Published in Midwest Flyer – June/July 2019 issue
In writing about Don Pellegreno, the question becomes one of including 60 years of flying and restoring aircraft into a story that is not a heavy book. Soloing an Aeronca Champ in 1960 was the beginning of his love of and interest in all facets of aviation. After receiving a private pilot license in 1962 in his Cessna 140, he soon began looking closely at the airplanes themselves.
Yes, flying was fun, but building and restoring airplanes also beckoned. Seeing the photograph of a Smith Miniplane on the cover of Air Progress, he ordered the 12 pages of plans. Needing to weld, he took a course and practiced on pieces of an old fuselage. This first airplane was a total learning experience, from constructing the fuselage, to assembling the many wooden pieces for the wings, to ordering a Lycoming 0-290 GPU, and finally covering the aircraft. And what a thrill it was to take to the air in his biplane!
This encouraged him to use his new skills on other aircraft, and this he did with the varying array of aircraft that arrived at his workshop. Along with these airplanes came many friends from the Experimental Aircraft Association (EAA) and Antique Airplane Association (AAA) with whom he had countless conversations and enjoyed the camaraderie of a cadre of people with similar interests in aviation.
In his life away from airplanes, Don was a professor at Bradley University and Iowa State University. In Iowa he and his wife, Ann, purchased a 120-acre farm northwest of Story City and seeded a 2300-foot runway for a private airport called Aerodrome, which was active from 1970 through 1997. Many fly-ins and chapter meetings occurred there.
Don obtained his A&P license so he could work on certificated airplanes and engines. Additionally, he maintained his 1952 Bonanza and a 1967 Cherokee Arrow that enabled the couple to fly to Alaska and many other states, often to fly-ins and other aviation gatherings.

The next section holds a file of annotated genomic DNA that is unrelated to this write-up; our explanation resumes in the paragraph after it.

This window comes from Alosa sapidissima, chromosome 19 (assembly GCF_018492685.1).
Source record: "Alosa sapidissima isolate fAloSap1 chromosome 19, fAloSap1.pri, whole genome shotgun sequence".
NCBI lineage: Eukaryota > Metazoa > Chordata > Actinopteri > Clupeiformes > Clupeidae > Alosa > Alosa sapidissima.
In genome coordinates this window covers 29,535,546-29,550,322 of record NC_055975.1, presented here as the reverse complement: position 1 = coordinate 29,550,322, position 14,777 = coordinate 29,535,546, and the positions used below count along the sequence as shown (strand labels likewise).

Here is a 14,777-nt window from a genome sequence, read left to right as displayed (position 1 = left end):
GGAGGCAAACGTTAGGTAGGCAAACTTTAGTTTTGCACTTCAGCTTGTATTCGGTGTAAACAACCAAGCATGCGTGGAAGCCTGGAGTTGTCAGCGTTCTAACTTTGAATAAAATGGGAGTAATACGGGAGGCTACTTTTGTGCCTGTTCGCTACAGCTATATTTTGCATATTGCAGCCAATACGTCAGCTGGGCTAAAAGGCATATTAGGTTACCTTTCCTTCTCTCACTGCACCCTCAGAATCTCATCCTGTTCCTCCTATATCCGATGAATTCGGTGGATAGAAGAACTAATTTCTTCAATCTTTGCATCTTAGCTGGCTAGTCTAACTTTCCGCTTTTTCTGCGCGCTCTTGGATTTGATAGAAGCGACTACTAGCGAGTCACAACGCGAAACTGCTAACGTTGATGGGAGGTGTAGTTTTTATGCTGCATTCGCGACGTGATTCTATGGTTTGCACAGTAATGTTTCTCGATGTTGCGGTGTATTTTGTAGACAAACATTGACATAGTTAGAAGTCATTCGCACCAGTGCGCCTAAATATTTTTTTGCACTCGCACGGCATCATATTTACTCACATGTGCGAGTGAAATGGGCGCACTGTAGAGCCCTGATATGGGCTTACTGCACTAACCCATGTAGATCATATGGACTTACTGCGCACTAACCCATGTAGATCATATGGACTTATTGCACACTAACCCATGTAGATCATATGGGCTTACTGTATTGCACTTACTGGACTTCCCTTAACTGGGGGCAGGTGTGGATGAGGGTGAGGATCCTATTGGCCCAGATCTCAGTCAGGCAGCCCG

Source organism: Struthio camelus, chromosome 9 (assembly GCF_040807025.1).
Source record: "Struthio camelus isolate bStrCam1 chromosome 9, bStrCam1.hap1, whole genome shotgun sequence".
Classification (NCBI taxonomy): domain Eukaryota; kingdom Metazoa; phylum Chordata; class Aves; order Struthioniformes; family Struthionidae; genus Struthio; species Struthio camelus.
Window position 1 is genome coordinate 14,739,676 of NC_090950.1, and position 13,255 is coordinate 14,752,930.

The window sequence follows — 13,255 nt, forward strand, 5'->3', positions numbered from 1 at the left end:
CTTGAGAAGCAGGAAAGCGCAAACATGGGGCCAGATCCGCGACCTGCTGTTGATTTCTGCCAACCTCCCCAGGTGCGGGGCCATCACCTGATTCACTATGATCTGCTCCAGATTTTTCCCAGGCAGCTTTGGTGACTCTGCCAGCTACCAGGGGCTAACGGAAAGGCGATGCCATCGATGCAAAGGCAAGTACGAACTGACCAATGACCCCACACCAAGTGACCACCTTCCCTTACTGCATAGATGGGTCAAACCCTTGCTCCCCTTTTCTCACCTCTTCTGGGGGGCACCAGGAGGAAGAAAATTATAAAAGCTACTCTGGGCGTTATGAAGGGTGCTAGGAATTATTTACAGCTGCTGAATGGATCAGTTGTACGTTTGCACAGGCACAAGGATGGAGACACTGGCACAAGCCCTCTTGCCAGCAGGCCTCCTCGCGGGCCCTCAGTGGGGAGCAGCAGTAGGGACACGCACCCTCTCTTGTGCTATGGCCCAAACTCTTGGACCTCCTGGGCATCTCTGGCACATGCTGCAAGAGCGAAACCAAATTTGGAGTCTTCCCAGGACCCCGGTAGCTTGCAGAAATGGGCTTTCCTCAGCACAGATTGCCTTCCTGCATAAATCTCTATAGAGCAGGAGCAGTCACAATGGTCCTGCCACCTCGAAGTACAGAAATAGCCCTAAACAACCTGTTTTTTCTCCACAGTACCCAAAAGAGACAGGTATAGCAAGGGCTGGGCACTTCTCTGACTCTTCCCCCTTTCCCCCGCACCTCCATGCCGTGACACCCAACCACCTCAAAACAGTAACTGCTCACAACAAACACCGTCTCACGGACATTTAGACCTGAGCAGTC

In hangars on the Iowa farm and later in Texas, aircraft received the chance to be flown again after Don restored them. Among these aircraft were an Aeronca C-3, Aeronca Chief, a Schweizer glider, Beech Staggerwing, Christen Eagle, Cessna LC-126, Rose Parrakeet, the only Rearwin 8090, and a Piper Cub.
Don’s largest project was a Fairchild XNQ-1, one of two built that flew. This aircraft arrived at the farm in September 1982. Ten years later Don test flew it on June 1, 1992. Piece by piece this entire airplane had been painstakingly restored – a beauty to see and to fly. That year he took it to the EAA Fly-In at Oshkosh, Wis. and the AAA Fly-In in Blakesburg, Iowa. Through the years Don received much recognition for his outstanding restorations.
Don always helped others with their aircraft projects. Along the way he gathered many lifelong friends. This pilot truly loved his airplanes and maintained them so they always presented a like-new appearance as he flew them above this beautiful planet.